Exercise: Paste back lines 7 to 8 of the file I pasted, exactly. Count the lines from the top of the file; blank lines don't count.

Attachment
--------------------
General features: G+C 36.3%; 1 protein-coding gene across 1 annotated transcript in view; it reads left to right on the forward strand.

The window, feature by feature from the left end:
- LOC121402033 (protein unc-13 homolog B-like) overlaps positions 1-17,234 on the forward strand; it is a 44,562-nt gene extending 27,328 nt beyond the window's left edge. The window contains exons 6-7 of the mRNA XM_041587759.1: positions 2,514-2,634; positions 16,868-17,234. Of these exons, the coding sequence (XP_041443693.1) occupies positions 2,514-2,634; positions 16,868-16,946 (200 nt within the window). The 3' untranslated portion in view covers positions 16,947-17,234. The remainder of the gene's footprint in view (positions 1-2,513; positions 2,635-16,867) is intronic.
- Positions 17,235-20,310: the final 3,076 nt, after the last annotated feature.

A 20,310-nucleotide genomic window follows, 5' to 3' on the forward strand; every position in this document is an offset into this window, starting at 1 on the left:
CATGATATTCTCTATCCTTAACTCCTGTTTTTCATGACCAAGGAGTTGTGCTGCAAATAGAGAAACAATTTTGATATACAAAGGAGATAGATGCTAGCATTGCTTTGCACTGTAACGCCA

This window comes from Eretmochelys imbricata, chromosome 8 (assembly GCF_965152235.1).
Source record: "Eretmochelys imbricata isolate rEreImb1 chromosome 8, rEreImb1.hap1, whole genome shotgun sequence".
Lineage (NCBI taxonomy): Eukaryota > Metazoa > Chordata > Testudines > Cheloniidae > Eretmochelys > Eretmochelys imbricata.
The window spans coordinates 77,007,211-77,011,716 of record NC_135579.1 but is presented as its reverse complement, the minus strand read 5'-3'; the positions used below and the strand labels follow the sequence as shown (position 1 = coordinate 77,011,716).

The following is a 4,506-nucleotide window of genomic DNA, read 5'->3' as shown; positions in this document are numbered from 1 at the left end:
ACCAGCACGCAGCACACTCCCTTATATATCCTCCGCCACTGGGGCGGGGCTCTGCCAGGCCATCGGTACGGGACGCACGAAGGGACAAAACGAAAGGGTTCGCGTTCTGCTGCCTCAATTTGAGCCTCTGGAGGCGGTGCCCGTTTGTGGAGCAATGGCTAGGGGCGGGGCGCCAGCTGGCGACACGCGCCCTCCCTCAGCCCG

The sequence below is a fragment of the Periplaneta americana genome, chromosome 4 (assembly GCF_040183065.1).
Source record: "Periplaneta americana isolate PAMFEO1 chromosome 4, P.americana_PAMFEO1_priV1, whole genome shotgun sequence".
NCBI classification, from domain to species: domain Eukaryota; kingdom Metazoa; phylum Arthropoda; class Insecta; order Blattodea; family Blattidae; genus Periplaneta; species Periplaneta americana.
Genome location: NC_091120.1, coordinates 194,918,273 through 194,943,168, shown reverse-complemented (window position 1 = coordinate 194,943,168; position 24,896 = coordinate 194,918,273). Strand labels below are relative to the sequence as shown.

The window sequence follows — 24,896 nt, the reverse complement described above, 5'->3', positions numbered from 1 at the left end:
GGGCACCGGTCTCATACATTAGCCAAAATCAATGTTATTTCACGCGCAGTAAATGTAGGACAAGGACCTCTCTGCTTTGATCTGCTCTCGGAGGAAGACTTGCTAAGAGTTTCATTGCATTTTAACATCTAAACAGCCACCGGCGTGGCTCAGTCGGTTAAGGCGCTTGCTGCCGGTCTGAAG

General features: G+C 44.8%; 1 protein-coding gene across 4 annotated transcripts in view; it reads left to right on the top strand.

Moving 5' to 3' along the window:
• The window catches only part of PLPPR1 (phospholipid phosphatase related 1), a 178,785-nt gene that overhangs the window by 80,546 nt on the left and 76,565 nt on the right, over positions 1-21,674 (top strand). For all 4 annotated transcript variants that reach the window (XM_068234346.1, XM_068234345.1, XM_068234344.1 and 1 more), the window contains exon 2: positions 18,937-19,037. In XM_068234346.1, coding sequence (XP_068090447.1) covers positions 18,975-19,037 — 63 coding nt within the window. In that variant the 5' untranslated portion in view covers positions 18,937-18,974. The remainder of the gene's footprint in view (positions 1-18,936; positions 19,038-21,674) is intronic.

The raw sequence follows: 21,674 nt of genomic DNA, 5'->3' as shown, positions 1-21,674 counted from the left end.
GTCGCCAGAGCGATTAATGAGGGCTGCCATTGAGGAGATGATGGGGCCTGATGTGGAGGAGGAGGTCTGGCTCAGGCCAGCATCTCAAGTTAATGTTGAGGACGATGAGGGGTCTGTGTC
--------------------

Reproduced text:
This window comes from Eretmochelys imbricata, chromosome 8 (assembly GCF_965152235.1).
Source record: "Eretmochelys imbricata isolate rEreImb1 chromosome 8, rEreImb1.hap1, whole genome shotgun sequence".